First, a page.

By Ida Lim
The Malay Mail Online
Saturday July 18, 2015
KUALA LUMPUR, July 18 — Malaysia will not likely see a repeat of the May 13, 1969 racial riots but isolated clashes like last weekend’s melee at Low Yat Plaza will not be uncommon in a society still divided along ethnic lines, regional observers said.
Although Malaysians are largely deemed a peace-loving lot, the observers cautioned that racial politics and years of race-based policies have created a lingering resentment among the country’s different ethnic groups.
In such an environment, they said economic gloom and even minor personal disputes could cause ethnic tensions to flare easily.
“So, tremors like we’ve just felt in Low Yat will doubtlessly recur—for the ethnic fault line in Malaysia is widening,” Prof William Case told Malay Mail online.
The academic attached to City University of Hong Kong’s Department of Asian and International Studies said ethnic relations in Malaysia have already suffered over the years, largely due to Umno’s calls for Malay dominance and “aggressive Malay supremacist and Islamist organisations”.
This has created hostilities between the Malays and non-Malays, he said, and contributed to a highly flammable situation.
But unlike the ethnic riots in Jakarta and Kuala Lumpur in 1998 and 1969 where some politicians had failed to rein in the situation, Case said the Umno leaders and the police have no real desire to see “real ethnic showdown and bloodletting” happen here.
“Without top politicians egging them on, or the police giving a green light, I don’t expect to see street brawling erupting in large-scale ethnic rioting in Malaysia any time soon,” Case said, in reference to the Low Yat brawl.
Singapore-based observer Dr Oh Ei Sun said most Malaysians are known to be peace-loving but economic concerns such as “falling income, rising prices, high unemployment or underemployment among the young” create an environment conducive for rioting.
“Political uncertainty will aggravate this, as there will be those opportunistic few who would like to achieve political ends by resorting to violence,” the senior fellow at Nanyang Technology University’s Institute of Defence & Strategic Studies told Malay Mail Online in an email interview.
But Oh said Malaysia has a relatively low vulnerability to violence with only a small group wanting to instigate racial clashes, also noting that the wealth gap between ethnic groups today is no longer as prominent as it was during the 1969 race riots.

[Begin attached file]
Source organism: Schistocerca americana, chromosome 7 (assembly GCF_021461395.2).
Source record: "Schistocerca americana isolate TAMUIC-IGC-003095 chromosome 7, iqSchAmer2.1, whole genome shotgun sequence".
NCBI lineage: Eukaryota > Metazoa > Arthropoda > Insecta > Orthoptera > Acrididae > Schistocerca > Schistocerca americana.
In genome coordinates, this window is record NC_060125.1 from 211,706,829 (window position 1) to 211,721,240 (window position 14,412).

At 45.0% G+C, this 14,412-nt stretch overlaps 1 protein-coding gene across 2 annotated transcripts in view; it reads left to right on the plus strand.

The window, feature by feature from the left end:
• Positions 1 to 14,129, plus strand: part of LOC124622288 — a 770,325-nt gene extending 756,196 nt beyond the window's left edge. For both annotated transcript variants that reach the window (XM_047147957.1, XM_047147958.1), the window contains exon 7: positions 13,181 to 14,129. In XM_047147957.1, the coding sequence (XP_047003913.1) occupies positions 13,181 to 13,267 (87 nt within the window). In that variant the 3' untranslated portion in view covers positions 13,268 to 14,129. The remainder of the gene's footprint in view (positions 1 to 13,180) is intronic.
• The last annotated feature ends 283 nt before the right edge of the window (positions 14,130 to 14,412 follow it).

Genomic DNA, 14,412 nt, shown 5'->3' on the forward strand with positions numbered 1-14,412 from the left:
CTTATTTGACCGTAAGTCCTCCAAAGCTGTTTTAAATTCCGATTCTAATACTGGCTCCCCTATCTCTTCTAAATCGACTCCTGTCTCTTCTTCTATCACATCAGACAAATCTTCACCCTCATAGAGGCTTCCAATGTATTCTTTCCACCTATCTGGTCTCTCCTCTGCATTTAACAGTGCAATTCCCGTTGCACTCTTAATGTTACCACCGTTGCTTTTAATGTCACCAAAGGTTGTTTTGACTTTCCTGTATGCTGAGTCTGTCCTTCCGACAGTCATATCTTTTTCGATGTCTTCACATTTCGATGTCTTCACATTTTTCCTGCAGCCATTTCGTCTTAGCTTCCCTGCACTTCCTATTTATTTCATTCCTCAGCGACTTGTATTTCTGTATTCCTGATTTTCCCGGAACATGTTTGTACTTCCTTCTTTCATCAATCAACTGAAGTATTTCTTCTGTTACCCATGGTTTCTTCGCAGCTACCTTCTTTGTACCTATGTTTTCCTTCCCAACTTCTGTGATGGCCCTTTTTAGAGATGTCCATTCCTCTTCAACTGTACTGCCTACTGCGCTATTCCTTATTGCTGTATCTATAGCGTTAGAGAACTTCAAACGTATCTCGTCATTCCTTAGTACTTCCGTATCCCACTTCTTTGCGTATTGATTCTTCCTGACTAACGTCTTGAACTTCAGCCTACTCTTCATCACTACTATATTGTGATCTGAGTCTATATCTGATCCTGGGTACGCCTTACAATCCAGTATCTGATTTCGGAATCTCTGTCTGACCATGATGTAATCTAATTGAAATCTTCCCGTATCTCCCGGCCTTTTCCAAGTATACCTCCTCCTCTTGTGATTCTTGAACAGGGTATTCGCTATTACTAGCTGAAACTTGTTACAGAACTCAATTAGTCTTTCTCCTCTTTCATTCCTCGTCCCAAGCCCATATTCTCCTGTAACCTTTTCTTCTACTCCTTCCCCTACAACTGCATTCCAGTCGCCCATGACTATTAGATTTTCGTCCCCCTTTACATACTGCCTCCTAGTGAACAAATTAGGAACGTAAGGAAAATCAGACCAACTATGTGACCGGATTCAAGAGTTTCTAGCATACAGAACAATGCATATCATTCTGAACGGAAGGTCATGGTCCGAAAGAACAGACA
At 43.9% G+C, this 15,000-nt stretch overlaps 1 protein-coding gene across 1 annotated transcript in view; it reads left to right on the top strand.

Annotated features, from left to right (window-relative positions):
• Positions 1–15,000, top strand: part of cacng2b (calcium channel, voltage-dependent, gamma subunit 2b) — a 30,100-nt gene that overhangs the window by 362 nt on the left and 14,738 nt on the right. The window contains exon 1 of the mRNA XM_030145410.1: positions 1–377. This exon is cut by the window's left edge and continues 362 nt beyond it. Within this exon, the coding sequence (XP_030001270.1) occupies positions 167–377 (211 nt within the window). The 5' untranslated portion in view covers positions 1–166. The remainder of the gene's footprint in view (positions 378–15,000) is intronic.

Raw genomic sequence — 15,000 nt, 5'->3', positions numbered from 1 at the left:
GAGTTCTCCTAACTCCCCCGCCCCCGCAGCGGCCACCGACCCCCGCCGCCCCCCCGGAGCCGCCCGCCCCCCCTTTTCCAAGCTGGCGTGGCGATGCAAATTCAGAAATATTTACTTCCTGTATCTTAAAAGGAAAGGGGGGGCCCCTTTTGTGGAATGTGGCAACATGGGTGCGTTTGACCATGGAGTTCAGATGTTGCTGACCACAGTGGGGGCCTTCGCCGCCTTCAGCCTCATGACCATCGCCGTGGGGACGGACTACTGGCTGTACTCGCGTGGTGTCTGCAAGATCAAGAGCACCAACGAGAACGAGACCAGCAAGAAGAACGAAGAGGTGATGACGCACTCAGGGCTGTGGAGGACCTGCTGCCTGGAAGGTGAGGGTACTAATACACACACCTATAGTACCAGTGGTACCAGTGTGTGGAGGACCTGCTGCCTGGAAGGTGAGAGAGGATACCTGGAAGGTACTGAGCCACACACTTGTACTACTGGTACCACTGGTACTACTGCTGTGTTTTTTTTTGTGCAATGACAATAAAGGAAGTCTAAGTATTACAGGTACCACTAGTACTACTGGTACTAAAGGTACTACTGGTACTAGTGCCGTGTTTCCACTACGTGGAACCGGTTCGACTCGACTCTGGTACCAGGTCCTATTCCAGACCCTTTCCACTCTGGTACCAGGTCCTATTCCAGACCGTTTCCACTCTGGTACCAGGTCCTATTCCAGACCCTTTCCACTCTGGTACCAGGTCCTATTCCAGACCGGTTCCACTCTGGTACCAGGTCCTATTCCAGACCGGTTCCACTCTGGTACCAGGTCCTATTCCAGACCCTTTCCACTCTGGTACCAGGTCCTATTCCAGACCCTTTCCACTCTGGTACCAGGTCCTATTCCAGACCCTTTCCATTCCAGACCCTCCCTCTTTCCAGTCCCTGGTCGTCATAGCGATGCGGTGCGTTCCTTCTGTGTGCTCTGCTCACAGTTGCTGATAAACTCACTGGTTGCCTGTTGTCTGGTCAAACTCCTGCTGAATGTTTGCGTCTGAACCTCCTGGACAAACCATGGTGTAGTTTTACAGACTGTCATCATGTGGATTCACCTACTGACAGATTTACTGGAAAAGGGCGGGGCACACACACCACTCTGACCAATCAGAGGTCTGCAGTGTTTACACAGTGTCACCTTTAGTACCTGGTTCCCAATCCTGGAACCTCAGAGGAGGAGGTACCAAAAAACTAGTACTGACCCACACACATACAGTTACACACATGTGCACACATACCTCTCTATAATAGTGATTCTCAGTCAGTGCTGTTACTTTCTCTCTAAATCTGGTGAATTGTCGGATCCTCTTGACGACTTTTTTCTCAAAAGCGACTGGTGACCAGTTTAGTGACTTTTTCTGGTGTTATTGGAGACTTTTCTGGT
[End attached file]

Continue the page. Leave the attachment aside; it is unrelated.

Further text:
Ironically, the survival problems in the country are also drawing Malaysians closer to each other as all races face the same uphill challenges, he said.
“If anything, we see a more mutually understanding society because as Malaysia is urbanising rapidly, people from across the racial lines are facing very similar challenges: falling income, worsening traffic, housing shortage, failing education, etc., all of which, ironically, increase the empathy of Malaysians for each other,” he added.
To prevent ethnic riots from happening again in Malaysia, Oh said Putrajaya’s top priority should be improving socio-economic conditions for all Malaysians, while misunderstandings should be thrashed out in honest and peaceful dialogues.
Australia’s Prof Clive Kessler said racial riots are symptoms of a “regime crisis”, which in Malaysia’s case could happen as the decades-old Umno and Barisan Nasional governing formula comes into question after poor showings in Election 2008 and Election 2013.
Although Malaysians are largely deemed a peace-loving lot, the observers cautioned that racial politics and years of race-based policies have created a lingering resentment among the country’s different ethnic groups. — Reuters picAlthough Malaysians are largely deemed a peace-loving lot, the observers cautioned that racial politics and years of race-based policies have created a lingering resentment among the country’s different ethnic groups. — Reuters picA regime crisis typically happens when there is economic slowdown, political deadlock, an inept or faltering government and falling public confidence, the long-time observer of Malaysia said.
Citizens may take to the streets in anger when they find the old and familiar governing structure no longer works, but such protests could unfortunately turn into ethnic riots in Malaysia due to the entrenched racially-driven politics and racially-structured life here, Kessler said.
Malaysia can only hope on the good sense of most Malaysians, he said, conceding that the danger of ethnic riots is never remote as risks continue to grow.
To truly move on, Malaysia has to face up to the history of the 1969 riots, Kessler said.
But there has never been a clear and adequate analysis of the event as it was more convenient to use it as a bogeyman and threat, he said.
“But so long as the nature of the 1969 crisis is not addressed squarely, Malaysia will never be fully free of those events, their continuing residue and after-effects, it will never manage to get over and put to rest what happened—and to learn the lessons,” the emeritus professor of sociology and anthropology at the University of New South Wales said in an email interview.
The 1969 riots left hundreds of Malaysians injured and dead, while the Low Yat Plaza mob violence last week saw five injured.